The process chamber 780 comprises a chamber body 782 having sidewalls 784 and a bottom 786. A slit valve 788 in the process chamber 780-provides access for a robot (not shown) to deliver and retrieve a substrate 790, such as a semiconductor substrate with a diameter of 200 mm or 300 mm or a glass substrate, from the process chamber 780.
A substrate support 792 supports the substrate 790 on a substrate receiving surface 791 in the process chamber 780. The substrate support 792 is mounted to a lift motor 814 to raise and lower the substrate support 792 and a substrate 790 disposed thereon. A lift plate 816 connected to a lift motor 818 is mounted in the process chamber 780 and raises and lowers pins 820 movably disposed through the substrate support 792. The pins 820 raise and lower the substrate 790 over the surface of the substrate support 792. The substrate support 792 may include a vacuum chuck, an electrostatic chuck, or a clamp ring for securing the substrate 790 to the substrate support 792 during processing.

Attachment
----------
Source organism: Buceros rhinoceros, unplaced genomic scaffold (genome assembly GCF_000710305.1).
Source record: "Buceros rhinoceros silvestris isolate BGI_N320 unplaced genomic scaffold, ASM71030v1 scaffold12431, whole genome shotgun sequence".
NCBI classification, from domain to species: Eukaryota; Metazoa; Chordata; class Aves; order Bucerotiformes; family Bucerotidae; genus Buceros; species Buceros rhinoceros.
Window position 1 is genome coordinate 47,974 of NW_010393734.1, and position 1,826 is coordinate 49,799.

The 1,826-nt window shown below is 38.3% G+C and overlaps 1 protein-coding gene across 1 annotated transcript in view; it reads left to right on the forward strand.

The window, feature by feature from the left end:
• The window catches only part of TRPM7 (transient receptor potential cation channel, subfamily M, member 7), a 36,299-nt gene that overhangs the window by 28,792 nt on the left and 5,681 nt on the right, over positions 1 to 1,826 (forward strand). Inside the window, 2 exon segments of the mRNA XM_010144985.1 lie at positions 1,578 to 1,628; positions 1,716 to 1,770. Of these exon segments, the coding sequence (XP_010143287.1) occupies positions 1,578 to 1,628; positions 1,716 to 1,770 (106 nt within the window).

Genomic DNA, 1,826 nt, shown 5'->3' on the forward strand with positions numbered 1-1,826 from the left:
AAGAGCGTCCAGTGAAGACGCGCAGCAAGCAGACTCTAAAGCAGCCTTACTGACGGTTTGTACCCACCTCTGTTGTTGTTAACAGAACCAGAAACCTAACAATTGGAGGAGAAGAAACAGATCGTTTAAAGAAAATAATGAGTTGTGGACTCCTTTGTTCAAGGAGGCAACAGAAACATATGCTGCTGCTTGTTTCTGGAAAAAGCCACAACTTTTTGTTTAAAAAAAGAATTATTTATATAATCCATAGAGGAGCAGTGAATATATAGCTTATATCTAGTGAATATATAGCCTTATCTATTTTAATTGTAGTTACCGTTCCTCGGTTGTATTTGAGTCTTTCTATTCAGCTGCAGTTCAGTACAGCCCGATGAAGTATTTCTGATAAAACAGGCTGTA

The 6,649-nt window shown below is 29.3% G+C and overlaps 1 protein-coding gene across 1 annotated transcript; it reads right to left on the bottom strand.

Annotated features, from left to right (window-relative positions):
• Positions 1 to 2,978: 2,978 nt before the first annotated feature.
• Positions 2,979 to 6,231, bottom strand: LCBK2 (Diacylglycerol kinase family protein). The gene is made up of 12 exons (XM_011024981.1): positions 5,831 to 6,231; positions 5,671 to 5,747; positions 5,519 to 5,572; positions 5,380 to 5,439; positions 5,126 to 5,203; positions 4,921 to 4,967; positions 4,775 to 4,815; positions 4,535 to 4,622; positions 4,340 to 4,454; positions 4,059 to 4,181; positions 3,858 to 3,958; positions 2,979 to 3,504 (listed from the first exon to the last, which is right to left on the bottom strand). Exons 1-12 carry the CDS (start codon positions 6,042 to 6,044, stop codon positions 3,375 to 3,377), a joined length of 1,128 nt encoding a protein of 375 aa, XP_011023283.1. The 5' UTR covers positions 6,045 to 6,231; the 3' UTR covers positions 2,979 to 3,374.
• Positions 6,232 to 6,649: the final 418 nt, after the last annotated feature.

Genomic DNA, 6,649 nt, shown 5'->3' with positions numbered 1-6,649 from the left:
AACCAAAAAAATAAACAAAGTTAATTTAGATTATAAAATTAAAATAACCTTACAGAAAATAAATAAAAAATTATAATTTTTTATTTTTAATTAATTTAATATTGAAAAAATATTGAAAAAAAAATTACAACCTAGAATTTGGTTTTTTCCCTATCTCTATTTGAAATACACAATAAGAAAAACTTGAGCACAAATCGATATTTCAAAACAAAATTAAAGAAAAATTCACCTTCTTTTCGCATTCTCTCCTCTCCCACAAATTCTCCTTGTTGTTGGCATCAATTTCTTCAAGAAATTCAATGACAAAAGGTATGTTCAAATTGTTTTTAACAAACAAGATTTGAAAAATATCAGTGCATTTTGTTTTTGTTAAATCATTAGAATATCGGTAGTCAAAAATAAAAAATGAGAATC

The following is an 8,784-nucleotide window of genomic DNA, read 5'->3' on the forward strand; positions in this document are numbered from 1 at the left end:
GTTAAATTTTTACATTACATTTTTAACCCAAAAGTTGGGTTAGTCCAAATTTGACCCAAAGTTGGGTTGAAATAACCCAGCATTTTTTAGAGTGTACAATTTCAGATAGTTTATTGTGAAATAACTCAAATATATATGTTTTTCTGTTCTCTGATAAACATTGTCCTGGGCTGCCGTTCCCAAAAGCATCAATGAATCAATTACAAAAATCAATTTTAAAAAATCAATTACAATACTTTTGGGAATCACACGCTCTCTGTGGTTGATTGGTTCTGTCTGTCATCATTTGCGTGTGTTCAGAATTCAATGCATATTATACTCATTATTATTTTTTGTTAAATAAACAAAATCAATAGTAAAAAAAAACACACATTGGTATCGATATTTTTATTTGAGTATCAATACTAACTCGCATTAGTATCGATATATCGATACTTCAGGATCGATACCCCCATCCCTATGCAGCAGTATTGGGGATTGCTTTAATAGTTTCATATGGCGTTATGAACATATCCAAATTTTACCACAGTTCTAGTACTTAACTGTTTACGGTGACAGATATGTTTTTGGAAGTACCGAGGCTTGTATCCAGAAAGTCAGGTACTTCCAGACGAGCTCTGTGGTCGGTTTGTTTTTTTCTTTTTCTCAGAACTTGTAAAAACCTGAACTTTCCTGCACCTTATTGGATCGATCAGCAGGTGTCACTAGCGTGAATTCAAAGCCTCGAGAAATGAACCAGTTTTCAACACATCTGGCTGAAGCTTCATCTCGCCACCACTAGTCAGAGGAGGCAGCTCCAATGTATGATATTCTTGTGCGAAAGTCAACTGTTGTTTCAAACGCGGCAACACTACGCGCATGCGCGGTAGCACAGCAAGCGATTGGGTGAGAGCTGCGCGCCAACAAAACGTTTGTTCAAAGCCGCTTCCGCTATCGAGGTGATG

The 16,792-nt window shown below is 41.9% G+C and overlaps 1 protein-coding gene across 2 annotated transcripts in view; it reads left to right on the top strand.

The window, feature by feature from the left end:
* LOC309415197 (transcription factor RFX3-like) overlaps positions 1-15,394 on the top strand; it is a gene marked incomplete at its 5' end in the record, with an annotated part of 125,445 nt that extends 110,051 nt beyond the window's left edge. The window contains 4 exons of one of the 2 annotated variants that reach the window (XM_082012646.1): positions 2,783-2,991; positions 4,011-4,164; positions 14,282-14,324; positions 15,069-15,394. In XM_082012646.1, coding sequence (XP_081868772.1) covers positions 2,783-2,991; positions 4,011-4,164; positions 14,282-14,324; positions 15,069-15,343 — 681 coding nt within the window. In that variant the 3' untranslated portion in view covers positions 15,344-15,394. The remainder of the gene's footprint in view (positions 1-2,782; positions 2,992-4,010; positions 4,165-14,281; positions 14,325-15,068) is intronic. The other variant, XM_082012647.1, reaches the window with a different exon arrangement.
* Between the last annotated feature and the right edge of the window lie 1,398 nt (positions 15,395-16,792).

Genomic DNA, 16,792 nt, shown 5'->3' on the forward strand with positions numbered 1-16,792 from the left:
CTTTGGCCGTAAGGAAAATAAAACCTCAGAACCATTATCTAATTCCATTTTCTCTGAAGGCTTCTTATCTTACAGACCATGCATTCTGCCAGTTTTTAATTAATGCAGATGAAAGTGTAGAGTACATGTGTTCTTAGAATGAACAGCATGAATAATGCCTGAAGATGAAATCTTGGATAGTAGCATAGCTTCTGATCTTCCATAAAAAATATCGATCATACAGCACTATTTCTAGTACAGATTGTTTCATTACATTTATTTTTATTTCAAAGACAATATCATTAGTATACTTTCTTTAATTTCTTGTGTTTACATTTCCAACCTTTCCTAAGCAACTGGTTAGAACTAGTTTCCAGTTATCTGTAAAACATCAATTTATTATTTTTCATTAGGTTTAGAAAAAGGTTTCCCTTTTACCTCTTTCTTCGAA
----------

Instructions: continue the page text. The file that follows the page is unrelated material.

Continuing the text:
The substrate support 792 may be heated to increase the temperature of a substrate 790 disposed thereon. For example, the substrate support 792 may be heated using an embedded heating element, such as a resistive heater, or may be heated using radiant heat, such as heating lamps disposed above the substrate support 792. A purge ring 822 may be disposed on the substrate support 792 to define a purge channel 824 which provides a purge gas to a peripheral portion of the substrate 790 to prevent deposition thereon.